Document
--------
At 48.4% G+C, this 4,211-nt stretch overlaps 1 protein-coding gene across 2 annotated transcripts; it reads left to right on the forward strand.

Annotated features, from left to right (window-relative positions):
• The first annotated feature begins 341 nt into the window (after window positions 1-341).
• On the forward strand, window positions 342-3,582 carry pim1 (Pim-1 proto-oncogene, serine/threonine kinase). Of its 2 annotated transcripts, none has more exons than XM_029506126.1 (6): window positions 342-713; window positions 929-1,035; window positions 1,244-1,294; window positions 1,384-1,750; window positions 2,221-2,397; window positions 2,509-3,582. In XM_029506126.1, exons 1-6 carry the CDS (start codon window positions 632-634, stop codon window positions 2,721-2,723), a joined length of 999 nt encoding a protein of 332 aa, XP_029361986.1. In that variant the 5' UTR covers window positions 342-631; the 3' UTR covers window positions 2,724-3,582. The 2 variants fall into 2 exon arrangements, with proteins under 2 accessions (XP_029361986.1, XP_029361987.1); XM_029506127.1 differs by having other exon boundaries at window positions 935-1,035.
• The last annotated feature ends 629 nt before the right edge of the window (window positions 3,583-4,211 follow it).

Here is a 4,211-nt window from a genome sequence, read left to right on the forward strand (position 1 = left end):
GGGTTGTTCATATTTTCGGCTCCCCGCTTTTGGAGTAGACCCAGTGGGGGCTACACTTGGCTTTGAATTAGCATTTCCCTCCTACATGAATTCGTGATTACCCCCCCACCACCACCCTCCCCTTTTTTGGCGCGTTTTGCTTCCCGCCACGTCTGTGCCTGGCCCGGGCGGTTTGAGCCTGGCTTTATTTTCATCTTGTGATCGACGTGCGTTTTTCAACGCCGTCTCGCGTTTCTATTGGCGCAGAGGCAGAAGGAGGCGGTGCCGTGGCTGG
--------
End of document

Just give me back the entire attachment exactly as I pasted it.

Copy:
At 48.4% G+C, this 4,211-nt stretch overlaps 1 protein-coding gene across 2 annotated transcripts; it reads left to right on the forward strand.

Annotated features, from left to right (window-relative positions):
• The first annotated feature begins 341 nt into the window (after window positions 1-341).
• On the forward strand, window positions 342-3,582 carry pim1 (Pim-1 proto-oncogene, serine/threonine kinase). Of its 2 annotated transcripts, none has more exons than XM_029506126.1 (6): window positions 342-713; window positions 929-1,035; window positions 1,244-1,294; window positions 1,384-1,750; window positions 2,221-2,397; window positions 2,509-3,582. In XM_029506126.1, exons 1-6 carry the CDS (start codon window positions 632-634, stop codon window positions 2,721-2,723), a joined length of 999 nt encoding a protein of 332 aa, XP_029361986.1. In that variant the 5' UTR covers window positions 342-631; the 3' UTR covers window positions 2,724-3,582. The 2 variants fall into 2 exon arrangements, with proteins under 2 accessions (XP_029361986.1, XP_029361987.1); XM_029506127.1 differs by having other exon boundaries at window positions 935-1,035.
• The last annotated feature ends 629 nt before the right edge of the window (window positions 3,583-4,211 follow it).

Here is a 4,211-nt window from a genome sequence, read left to right on the forward strand (position 1 = left end):
GGGTTGTTCATATTTTCGGCTCCCCGCTTTTGGAGTAGACCCAGTGGGGGCTACACTTGGCTTTGAATTAGCATTTCCCTCCTACATGAATTCGTGATTACCCCCCCACCACCACCCTCCCCTTTTTTGGCGCGTTTTGCTTCCCGCCACGTCTGTGCCTGGCCCGGGCGGTTTGAGCCTGGCTTTATTTTCATCTTGTGATCGACGTGCGTTTTTCAACGCCGTCTCGCGTTTCTATTGGCGCAGAGGCAGAAGGAGGCGGTGCCGTGGCTGG